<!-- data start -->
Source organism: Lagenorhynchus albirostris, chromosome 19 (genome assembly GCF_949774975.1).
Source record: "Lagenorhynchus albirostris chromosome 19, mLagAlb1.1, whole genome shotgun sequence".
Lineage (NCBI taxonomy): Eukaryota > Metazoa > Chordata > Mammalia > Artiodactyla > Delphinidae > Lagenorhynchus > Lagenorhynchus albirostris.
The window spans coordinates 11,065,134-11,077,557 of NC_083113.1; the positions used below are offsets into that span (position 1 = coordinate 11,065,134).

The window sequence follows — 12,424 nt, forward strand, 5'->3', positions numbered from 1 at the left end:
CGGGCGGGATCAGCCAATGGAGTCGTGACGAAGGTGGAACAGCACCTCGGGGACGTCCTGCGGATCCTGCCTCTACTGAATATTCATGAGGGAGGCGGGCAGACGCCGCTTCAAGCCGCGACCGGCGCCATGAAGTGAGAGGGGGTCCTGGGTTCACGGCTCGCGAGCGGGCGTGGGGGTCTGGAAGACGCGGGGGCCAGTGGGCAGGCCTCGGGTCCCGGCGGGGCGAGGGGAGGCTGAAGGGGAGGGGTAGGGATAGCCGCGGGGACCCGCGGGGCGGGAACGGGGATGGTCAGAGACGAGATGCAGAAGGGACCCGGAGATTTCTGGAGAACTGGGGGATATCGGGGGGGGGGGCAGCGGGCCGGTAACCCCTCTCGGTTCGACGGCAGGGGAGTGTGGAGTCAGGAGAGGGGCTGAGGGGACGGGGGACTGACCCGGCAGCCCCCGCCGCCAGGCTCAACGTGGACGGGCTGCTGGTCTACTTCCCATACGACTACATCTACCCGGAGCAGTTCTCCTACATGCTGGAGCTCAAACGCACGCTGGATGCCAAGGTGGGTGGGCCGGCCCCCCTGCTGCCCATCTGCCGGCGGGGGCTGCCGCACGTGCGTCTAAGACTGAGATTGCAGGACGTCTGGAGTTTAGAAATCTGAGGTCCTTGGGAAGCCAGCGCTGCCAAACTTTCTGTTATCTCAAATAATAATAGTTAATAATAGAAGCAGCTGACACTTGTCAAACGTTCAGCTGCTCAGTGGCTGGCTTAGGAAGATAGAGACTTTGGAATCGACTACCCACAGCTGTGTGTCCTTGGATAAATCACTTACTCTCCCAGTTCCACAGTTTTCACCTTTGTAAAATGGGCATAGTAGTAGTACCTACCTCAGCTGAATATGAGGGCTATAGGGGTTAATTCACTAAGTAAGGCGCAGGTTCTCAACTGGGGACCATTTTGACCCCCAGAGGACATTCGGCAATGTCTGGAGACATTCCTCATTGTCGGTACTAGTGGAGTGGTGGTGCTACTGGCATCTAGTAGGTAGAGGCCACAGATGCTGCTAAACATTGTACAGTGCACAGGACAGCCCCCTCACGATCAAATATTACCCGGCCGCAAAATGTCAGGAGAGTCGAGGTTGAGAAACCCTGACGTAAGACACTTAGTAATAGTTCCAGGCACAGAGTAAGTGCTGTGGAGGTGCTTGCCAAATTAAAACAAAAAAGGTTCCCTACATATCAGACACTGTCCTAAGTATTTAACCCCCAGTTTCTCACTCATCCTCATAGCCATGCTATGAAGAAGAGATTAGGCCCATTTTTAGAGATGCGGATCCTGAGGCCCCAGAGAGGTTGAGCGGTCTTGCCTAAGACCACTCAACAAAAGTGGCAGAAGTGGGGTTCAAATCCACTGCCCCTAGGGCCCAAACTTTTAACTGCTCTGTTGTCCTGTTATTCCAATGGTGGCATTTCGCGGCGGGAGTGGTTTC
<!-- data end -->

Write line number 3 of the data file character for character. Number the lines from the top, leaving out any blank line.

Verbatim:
Lineage (NCBI taxonomy): Eukaryota > Metazoa > Chordata > Mammalia > Artiodactyla > Delphinidae > Lagenorhynchus > Lagenorhynchus albirostris.